NEW YORK (CBSNewYork) — The coronavirus outbreak has many people feeling isolated in their homes, but some New Yorkers are finding comfort in a new best friend.
It was love at first sight for Yea-Eun Schwartz and her new foster dog.READ MORE: Gov. Cuomo Signs Gender Recognition Act, Expanding Protections For Transgender And Non-Binary New Yorkers
“So cuddly, gave us tons of kisses, and we were like, yup, Snickers, we’re taking you home,” she told CBS2’s Ali Bauman.
The Upper West Side resident brought Snickers home from the shelter just a few days ago.
“We’re so happy to know that at 2 o’clock, yes, we’re going out. At 6 o’clock, we’re going out,” Schwartz said. “It gives us some structure to the day.”
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Last week, as the coronavirus outbreak started ramping up in the tri-state area, Animal Care Centers of New York City put out a plea on social media, looking for people to foster or adopt the pets in their shelters.
Katy Hansen is their communications director.READ MORE: Residents, Elected Officials Fume After George Floyd Statues Vandalized In Brooklyn And Newark
“We need to get short-term fosters to get as many animals out of the shelter as possible because we didn’t know how our staff would be impacted, so the less animals we have in the shelter, the better it will be for everybody,” she said.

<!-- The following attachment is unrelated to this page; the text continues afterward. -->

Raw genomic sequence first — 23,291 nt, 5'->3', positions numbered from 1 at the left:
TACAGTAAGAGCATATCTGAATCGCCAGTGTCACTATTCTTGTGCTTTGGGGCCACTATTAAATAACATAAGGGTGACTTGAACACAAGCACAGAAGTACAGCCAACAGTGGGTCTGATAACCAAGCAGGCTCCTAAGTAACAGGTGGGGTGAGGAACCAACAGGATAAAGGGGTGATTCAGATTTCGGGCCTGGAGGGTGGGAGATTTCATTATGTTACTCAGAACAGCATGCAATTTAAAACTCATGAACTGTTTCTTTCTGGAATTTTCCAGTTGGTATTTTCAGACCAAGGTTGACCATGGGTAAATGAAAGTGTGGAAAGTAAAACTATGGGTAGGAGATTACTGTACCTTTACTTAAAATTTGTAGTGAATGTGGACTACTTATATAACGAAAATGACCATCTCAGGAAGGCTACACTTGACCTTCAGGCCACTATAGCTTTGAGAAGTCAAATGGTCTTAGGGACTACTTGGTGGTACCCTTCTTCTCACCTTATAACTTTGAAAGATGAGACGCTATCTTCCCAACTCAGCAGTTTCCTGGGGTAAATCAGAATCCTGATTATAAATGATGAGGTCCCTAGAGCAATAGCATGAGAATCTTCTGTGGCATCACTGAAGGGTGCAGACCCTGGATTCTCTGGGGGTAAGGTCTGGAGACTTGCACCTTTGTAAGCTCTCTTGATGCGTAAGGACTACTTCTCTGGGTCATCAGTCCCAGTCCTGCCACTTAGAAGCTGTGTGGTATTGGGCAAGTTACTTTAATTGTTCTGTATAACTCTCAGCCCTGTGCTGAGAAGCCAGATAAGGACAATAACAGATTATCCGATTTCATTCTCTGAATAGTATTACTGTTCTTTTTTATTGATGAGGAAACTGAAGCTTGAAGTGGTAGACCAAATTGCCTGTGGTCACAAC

Since then, they’ve received nearly 5,000 applications from prospective foster parents. Typically, the shelter has less than 1,000 foster families in all.
“We’ve actually seen the most support among the millennials,” Hansen said. “I talk to a lot of people that say, ‘I would love to have a pet, but I’m never home. I’m always working.’ And now they’re home.”
Now that most New Yorkers have to work from home for the time being, taking in a pet can help with some of the loneliness.
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“Having another heartbeat in the house is pretty nice right now if you’re alone,” Hansen said.
“It’s taking advantage of a situation that is bad for all of us, but making the best of it,” Schwartz said.MORE NEWS: East Flatbush Hit-And-Run Victim In Critical Condition; Neighbor Says Cars Speed Through Intersection 'All The Time'
For those who can’t adopt, Hansen says you can still care for the city’s animals by checking in with neighbors who have pets to see if they need pet food or supplies.